I entered the pension/investment industry in October 1981. In fact, it was October 13, 1981, and the US 10-year Treasury was trading at a yield of 14.7% at that time. US interest rates have fallen steadily since then to the nearly historic levels at which they trade today. As the chart below reflects, rates trended higher for the 30-years prior to the 1981 peak and it has been mostly downhill since then. What a ride!
That said, you’d have to be in your early 60’s and at least a 40-year veteran to have experienced a bear market in bonds within the US. Sure, there have been brief periods when one’s mettle may have been tested, but the anguish and confusion brought on by a sustained bear market correction has been avoided by all but a few of us long-timers. It will be interesting to see how most market participants react.
For sponsors of pension plans, especially those in the public and multiemployer arenas, it will be challenging to see how they reconfigure the asset allocation to account for the likelihood of total return-oriented bond portfolios generating negative returns as rates rise. Achieving that ROA may become even more challenging. I specifically didn’t mention corporate plan sponsors because of two reasons: 1) they are exiting the pension game, and 2) they have their focus squarely on the plan’s liabilities to a far greater extent than those not swimming in the corporate pool – thanks to FASB. By adopting a greater focus on asset/liability management, corporate sponsors appreciate the fact that a cash flow matching bond portfolio’s interest-rate sensitivity is mitigated because assets and liabilities will move in lock-step with one another.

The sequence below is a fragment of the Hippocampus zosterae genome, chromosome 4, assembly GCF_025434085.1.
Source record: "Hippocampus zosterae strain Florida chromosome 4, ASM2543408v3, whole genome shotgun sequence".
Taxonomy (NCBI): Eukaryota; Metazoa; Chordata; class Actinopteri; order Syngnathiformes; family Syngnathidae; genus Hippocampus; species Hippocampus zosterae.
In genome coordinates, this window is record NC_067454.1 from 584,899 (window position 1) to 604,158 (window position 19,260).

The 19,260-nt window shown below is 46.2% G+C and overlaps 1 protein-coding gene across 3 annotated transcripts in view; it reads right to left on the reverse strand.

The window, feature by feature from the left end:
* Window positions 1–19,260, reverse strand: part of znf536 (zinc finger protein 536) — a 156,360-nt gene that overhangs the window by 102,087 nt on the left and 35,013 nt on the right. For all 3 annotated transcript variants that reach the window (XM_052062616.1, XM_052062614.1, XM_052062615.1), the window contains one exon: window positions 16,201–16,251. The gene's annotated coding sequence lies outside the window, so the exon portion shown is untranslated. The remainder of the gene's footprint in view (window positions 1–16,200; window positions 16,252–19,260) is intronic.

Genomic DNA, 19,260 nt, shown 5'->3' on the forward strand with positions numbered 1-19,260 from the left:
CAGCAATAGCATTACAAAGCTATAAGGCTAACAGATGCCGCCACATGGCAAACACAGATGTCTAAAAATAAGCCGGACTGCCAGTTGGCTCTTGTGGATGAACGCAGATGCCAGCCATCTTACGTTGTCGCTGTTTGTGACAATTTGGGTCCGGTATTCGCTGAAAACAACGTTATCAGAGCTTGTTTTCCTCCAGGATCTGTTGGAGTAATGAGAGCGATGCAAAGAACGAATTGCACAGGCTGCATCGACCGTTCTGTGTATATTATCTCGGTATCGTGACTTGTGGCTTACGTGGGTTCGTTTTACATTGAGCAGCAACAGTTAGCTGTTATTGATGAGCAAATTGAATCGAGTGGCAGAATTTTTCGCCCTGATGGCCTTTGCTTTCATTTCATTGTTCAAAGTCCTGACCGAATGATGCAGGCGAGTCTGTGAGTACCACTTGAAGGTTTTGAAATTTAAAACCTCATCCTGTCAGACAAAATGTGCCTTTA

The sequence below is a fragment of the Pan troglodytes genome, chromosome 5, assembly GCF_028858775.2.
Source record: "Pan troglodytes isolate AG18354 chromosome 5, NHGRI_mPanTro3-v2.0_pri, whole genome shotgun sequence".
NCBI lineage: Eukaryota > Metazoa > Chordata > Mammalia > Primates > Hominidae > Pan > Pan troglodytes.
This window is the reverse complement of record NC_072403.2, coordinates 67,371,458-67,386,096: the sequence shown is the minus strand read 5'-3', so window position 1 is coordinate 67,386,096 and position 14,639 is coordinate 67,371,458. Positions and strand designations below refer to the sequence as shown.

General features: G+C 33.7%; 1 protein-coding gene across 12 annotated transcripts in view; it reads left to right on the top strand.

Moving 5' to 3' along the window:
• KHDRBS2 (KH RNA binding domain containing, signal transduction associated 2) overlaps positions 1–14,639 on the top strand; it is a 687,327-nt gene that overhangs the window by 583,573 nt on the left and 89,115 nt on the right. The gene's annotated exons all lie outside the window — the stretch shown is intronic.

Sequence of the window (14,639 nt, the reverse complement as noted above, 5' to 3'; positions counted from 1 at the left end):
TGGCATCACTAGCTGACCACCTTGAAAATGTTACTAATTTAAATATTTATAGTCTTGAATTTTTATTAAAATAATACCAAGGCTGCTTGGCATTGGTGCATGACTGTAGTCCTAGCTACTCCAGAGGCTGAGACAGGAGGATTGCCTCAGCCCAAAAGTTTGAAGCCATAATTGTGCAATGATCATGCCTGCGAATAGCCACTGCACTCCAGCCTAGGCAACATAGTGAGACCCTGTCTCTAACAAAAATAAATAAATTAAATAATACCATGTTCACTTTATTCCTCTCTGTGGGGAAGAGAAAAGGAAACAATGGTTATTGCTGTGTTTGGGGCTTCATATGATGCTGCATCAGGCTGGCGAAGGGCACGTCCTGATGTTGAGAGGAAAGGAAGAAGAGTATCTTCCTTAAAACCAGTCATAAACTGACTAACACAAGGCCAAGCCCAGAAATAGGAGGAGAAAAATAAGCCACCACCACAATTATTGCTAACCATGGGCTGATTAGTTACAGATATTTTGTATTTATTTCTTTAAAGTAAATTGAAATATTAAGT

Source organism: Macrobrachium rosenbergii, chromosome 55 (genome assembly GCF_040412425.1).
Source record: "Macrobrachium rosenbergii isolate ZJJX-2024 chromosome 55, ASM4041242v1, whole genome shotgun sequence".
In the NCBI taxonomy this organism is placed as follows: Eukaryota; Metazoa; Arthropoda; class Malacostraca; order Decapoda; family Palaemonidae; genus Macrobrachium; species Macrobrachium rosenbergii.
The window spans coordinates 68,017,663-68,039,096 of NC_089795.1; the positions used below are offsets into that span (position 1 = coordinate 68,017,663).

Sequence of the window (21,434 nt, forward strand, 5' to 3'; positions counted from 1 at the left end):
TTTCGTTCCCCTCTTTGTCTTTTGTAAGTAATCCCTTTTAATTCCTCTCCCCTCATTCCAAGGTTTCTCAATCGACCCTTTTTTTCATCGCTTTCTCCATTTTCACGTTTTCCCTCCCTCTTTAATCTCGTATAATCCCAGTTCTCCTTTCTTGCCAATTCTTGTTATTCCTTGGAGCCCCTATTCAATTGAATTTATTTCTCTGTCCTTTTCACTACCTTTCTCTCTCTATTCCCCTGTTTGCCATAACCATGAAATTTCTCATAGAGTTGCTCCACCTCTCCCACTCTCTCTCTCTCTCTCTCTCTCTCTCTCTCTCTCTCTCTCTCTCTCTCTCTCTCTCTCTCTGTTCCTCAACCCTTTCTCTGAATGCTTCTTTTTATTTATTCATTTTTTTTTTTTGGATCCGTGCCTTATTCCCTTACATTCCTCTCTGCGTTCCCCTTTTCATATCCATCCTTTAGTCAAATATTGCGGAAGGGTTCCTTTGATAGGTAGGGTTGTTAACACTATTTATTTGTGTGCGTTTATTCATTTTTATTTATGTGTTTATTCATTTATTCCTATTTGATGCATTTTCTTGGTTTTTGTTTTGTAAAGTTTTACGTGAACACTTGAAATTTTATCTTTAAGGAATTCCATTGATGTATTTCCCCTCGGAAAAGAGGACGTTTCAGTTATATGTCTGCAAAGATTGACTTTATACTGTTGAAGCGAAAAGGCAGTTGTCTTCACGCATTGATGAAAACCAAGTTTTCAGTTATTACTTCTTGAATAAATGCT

How much would rates have to back up to generate a negative total return? NOT MUCH! As the information below highlights, rates only have to back up by 25 bps, which could happen in a week, for bond programs as short as a 5-year duration strategy to have a negative annual return.
Price Return is determined by the duration of the bond
|Duration||YTM||+25 bps||+50 bps|
|5-Yr Treasury||4.8 years||1.19%||-1.20%||-2.40%|
|5-yr A Corporate||4.1 years||1.63%||-1.03%||-2.05%|
|10-Yr Treasury||9.2 years||1.40%||-2.30%||-4.60%|
|10-yr A Corporate||8.3 years||2.26%||-2.08%||-4.15%|
|30-Yr Treasury||22.8 years||1.81%||-5.70%||-11.40%|
|30-yr A Corporate||19.9 years||2.87%||-4.98%||-9.95%|
Historically, US real interest rates have provided at least 1%-2% premium versus inflation. In today’s 7% inflation environment, real rates are trading at a negative 5% real return (30-year is at 2.12%). For how long will bond investors tolerate this situation? Given the lack of experience in managing through a bond bear market, it will be interesting to see the strategies that are adopted. One proven approach is to manage assets versus liabilities through a cash flow matching (CDI) strategy. Because asset cash flows are matched against liability cash flows, which are future values, interest rate risk has been eliminated. There is no more important risk to manage in bond land than interest rate risk. We’d be happy to share our insights with you. We’ve all enjoyed this incredible bull market, but after 39 great years, I believe that the party is over. The hangover that we experience may need more than a couple of Advil to cure!